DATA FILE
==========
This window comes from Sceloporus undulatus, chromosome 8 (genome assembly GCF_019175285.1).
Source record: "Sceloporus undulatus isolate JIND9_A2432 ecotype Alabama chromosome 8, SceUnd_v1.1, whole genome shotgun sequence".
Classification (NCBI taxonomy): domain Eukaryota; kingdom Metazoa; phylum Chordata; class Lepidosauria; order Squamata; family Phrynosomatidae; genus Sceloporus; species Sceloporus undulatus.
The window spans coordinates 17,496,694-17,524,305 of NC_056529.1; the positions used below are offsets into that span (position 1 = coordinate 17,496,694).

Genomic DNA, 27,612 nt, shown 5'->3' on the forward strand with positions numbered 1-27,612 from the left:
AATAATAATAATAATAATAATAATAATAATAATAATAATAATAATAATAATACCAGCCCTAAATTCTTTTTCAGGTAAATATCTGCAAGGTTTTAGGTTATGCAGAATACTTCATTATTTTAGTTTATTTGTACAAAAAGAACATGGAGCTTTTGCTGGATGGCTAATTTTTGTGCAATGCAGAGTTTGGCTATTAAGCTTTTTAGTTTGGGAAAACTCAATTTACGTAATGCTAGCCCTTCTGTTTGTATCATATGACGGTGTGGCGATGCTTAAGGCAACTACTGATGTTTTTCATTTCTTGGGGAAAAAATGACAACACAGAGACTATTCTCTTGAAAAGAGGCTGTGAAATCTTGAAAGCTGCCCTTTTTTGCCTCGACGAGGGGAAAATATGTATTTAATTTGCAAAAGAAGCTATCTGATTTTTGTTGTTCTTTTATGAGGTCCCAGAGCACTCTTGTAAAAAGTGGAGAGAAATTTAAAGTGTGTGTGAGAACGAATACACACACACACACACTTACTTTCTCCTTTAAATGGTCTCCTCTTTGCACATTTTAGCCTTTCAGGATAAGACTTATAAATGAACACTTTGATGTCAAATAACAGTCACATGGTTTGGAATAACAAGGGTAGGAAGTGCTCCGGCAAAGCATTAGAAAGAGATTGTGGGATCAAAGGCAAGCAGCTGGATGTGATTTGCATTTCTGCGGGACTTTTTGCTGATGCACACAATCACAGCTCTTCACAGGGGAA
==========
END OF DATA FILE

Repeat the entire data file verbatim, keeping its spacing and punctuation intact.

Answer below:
This window comes from Sceloporus undulatus, chromosome 8 (genome assembly GCF_019175285.1).
Source record: "Sceloporus undulatus isolate JIND9_A2432 ecotype Alabama chromosome 8, SceUnd_v1.1, whole genome shotgun sequence".
Classification (NCBI taxonomy): domain Eukaryota; kingdom Metazoa; phylum Chordata; class Lepidosauria; order Squamata; family Phrynosomatidae; genus Sceloporus; species Sceloporus undulatus.
The window spans coordinates 17,496,694-17,524,305 of NC_056529.1; the positions used below are offsets into that span (position 1 = coordinate 17,496,694).

Genomic DNA, 27,612 nt, shown 5'->3' on the forward strand with positions numbered 1-27,612 from the left:
AATAATAATAATAATAATAATAATAATAATAATAATAATAATAATAATAATACCAGCCCTAAATTCTTTTTCAGGTAAATATCTGCAAGGTTTTAGGTTATGCAGAATACTTCATTATTTTAGTTTATTTGTACAAAAAGAACATGGAGCTTTTGCTGGATGGCTAATTTTTGTGCAATGCAGAGTTTGGCTATTAAGCTTTTTAGTTTGGGAAAACTCAATTTACGTAATGCTAGCCCTTCTGTTTGTATCATATGACGGTGTGGCGATGCTTAAGGCAACTACTGATGTTTTTCATTTCTTGGGGAAAAAATGACAACACAGAGACTATTCTCTTGAAAAGAGGCTGTGAAATCTTGAAAGCTGCCCTTTTTTGCCTCGACGAGGGGAAAATATGTATTTAATTTGCAAAAGAAGCTATCTGATTTTTGTTGTTCTTTTATGAGGTCCCAGAGCACTCTTGTAAAAAGTGGAGAGAAATTTAAAGTGTGTGTGAGAACGAATACACACACACACACACTTACTTTCTCCTTTAAATGGTCTCCTCTTTGCACATTTTAGCCTTTCAGGATAAGACTTATAAATGAACACTTTGATGTCAAATAACAGTCACATGGTTTGGAATAACAAGGGTAGGAAGTGCTCCGGCAAAGCATTAGAAAGAGATTGTGGGATCAAAGGCAAGCAGCTGGATGTGATTTGCATTTCTGCGGGACTTTTTGCTGATGCACACAATCACAGCTCTTCACAGGGGAA